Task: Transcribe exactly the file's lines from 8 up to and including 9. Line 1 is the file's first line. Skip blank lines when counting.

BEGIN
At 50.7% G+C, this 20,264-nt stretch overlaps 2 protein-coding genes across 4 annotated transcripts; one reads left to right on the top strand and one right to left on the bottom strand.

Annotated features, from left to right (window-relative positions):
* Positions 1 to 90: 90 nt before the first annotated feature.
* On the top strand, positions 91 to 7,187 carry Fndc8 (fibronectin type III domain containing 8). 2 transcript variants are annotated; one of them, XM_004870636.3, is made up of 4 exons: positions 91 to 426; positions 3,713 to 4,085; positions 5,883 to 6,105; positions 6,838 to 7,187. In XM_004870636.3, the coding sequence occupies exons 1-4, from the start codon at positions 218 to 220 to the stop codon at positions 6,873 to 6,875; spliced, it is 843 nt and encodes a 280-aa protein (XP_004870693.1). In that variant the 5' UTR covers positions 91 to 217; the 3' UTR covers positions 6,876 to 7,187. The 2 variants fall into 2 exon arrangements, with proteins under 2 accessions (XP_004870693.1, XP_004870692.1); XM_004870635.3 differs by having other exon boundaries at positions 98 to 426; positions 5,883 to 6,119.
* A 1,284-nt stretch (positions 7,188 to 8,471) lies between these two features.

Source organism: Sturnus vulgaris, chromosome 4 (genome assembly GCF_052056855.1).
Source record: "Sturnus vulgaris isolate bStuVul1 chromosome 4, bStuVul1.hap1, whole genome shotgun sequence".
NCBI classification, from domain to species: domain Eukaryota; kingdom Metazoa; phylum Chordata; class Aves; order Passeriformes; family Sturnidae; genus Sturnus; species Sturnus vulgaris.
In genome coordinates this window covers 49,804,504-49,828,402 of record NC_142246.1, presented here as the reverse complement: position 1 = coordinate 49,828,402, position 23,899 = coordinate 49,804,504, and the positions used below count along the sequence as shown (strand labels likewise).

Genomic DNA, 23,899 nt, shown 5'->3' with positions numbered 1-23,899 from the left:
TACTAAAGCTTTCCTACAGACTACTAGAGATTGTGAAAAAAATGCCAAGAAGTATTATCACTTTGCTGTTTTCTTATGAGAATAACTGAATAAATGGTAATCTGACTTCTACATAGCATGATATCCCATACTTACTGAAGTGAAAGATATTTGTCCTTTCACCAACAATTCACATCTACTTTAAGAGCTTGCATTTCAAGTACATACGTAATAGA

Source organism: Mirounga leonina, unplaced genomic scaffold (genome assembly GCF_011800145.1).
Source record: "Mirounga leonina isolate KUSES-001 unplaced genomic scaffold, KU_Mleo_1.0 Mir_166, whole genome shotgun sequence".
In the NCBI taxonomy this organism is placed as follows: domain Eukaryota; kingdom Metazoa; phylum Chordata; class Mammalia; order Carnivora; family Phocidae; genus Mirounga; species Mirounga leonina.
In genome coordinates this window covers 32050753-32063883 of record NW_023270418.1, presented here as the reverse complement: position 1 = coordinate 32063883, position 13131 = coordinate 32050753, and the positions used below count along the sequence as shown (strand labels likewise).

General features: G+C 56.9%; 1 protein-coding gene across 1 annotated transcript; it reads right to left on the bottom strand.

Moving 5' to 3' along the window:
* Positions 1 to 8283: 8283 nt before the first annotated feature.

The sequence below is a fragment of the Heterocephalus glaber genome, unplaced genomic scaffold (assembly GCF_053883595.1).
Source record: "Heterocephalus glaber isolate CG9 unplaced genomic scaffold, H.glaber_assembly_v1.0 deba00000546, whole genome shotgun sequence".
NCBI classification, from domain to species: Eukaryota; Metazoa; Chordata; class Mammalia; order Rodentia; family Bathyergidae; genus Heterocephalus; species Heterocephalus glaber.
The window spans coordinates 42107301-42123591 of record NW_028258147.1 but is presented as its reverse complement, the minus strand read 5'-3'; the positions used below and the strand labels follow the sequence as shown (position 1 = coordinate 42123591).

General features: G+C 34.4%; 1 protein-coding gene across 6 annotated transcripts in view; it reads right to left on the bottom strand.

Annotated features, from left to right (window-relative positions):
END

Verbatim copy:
NCBI classification, from domain to species: domain Eukaryota; kingdom Metazoa; phylum Chordata; class Aves; order Passeriformes; family Sturnidae; genus Sturnus; species Sturnus vulgaris.
In genome coordinates this window covers 49,804,504-49,828,402 of record NC_142246.1, presented here as the reverse complement: position 1 = coordinate 49,828,402, position 23,899 = coordinate 49,804,504, and the positions used below count along the sequence as shown (strand labels likewise).